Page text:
Intermittent fun Movies

'Rajugadu' review: Steal a few laughs

A scene from Rajugadu

A scene from Rajugadu  

Sanjana Reddy’s directorial debut Rajugadu comes with a ‘been there done that’ trope of milking a protagonist’s condition to go on a comic spree. Raju (Raj Tarun) is a kleptomaniac and can’t resist his urge to steal. The director tries to sympathise with him often, but mocks at him more. This film proves that you don’t always need path-breaking stories to entertain. She pokes fun at the formula of weaving a narrative around a disorder in a hilarious parody sequence where protagonists from Raja The Great, Bhale Bhale Magadivoy and Mahanubhavudu come together to beat up Raju. And there’s an antagonist’s son who can’t speak.

Living with kleptomania leads Raju into trouble — at school, a police station, a hospital and even at his father’s retail store. The doctors give up on possible treatment to rescue him. More sensitivity would have helped, but his characterisation translates into humorous encounters with acquaintances. Things take an interesting turn when he meets his lady love Tanvi (Amyra Dastur). He hushes up the condition from her and plays safe with the help of his parents. A comedy of errors ensues. Not all of the outbursts work but there’s enough petrol in the tank to make it a watchable fare.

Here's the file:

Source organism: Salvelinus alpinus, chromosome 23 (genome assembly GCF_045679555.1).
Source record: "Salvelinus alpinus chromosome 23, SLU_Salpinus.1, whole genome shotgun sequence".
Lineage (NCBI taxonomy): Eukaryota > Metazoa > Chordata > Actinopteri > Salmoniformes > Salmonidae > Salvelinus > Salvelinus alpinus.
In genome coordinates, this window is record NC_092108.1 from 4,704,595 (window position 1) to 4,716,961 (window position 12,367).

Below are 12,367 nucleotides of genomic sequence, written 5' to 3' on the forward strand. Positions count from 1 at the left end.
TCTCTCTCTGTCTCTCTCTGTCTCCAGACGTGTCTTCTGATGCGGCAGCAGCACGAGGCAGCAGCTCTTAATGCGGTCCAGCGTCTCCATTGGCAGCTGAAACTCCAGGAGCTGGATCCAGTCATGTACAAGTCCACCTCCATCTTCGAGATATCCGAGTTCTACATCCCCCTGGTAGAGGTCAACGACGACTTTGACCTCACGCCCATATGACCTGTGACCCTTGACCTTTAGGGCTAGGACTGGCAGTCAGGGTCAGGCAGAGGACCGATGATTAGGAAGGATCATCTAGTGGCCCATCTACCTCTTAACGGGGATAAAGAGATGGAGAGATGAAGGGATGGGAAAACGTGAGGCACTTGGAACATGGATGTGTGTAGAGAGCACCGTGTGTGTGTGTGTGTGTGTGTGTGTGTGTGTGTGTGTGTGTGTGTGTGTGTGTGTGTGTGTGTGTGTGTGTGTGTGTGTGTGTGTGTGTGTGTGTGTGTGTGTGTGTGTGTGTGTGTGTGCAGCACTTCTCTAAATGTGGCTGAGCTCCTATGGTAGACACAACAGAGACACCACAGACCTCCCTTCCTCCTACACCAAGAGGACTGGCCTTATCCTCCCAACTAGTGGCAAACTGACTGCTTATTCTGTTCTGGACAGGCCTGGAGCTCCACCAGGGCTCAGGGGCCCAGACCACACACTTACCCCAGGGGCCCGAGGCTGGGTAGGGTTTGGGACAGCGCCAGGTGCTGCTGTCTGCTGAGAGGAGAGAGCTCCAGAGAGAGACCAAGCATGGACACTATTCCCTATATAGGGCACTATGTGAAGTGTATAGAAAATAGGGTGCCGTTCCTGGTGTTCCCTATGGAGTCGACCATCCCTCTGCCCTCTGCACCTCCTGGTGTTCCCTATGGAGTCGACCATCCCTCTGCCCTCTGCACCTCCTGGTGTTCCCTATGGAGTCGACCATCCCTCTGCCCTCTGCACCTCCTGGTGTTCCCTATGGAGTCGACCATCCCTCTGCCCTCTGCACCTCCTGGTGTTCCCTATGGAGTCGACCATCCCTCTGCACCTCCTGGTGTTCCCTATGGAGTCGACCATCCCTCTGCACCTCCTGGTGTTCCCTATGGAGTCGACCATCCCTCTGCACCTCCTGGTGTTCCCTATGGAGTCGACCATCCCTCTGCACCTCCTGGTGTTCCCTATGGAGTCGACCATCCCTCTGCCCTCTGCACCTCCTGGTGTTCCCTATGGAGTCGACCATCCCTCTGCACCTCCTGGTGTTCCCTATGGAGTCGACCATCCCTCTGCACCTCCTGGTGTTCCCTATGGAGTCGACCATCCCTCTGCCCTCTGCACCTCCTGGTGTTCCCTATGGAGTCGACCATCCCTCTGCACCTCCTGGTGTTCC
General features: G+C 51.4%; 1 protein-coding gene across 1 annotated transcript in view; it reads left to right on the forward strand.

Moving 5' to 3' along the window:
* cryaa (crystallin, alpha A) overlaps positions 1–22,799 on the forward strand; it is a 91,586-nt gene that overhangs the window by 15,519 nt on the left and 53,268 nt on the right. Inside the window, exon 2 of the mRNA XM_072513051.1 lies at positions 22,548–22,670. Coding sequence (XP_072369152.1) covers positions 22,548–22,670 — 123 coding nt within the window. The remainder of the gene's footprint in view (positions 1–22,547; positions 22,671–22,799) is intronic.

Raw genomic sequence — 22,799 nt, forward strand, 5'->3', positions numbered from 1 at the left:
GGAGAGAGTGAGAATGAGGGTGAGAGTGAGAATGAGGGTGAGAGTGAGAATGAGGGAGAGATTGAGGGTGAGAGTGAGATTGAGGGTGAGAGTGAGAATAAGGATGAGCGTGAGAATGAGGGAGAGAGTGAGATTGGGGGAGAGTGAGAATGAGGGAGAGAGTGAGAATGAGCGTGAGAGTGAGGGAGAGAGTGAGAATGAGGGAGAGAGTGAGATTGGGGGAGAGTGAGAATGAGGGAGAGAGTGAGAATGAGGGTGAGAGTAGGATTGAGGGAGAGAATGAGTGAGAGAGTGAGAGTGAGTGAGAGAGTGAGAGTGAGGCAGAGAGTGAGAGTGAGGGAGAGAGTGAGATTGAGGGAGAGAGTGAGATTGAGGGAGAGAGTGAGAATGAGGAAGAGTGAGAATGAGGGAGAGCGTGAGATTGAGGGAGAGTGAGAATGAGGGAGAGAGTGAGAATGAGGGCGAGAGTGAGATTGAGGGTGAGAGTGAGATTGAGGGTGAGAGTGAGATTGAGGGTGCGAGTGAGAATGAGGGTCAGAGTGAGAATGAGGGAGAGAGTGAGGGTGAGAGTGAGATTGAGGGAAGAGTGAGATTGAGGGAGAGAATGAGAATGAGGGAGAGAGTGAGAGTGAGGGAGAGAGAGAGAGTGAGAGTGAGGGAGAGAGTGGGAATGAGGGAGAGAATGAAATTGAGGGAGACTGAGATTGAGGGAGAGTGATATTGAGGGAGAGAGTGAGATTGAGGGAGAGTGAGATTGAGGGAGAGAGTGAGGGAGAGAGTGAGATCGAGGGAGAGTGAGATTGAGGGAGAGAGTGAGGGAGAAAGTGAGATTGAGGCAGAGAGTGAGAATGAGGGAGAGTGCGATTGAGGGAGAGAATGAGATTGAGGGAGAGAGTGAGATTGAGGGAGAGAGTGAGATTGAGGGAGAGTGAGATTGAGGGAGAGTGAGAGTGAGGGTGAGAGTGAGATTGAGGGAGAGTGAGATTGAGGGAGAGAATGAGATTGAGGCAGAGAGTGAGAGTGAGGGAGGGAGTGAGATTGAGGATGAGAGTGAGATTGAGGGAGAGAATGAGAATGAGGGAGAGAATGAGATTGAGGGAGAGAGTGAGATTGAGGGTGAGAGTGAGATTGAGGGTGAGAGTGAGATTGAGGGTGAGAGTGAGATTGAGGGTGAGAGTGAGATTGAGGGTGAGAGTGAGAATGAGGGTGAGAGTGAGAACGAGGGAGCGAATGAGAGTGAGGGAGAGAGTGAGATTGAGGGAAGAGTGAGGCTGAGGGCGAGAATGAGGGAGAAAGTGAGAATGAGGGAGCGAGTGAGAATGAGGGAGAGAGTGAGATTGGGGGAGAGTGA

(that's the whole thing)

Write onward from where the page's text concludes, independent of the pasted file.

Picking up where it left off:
• Cast: Raj Tarun, Amyra Dastur, Rajendra Prasad
  • Direction: Sanjana Reddy
  • Music: Gopi Sunder

But everything is too familiar and predictable with Rajugadu. The director makes up for the outdated story by building many standalone sequences and introducing multiple quirky characters. Meet a goon who loses his hearing aid as he tries to beat up Raju, there’s doctor Saima (Prudhvi) who feels his MBBS degree would have credibility only when he treats a patient with a complicated disease. Saima feels Raju is his trump card to win a Nobel for finding a cure to kleptomania; Prudhvi makes these sequences work in his typical sarcastic tone.

Raj Tarun and Rajendra Prasad take regular jibes at each other, the formidable combo ensures a few laughs. Nagineedu and Raja Ravindra essay cardboard-like characters, Amyra Dastur fills up her frames with a single expression — smile that’s more annoying than pleasing.

The film lacks a major conflict point and the screenplay runs on the same thread. The crucial sequence where Tanvi knows of Raju’s disorder too doesn’t make an impact. Gopi Sunder’s music is perfunctory and doesn’t contribute much to the story. Slapstick comedy is the film’s strength, but it needed a layered story and better performances.

At the most, it makes for a decent television watch.

Recommended for you
This article is closed for comments.
Please Email the Editor

Printable version | Aug 10, 2020 5:55:37 AM |

Next Story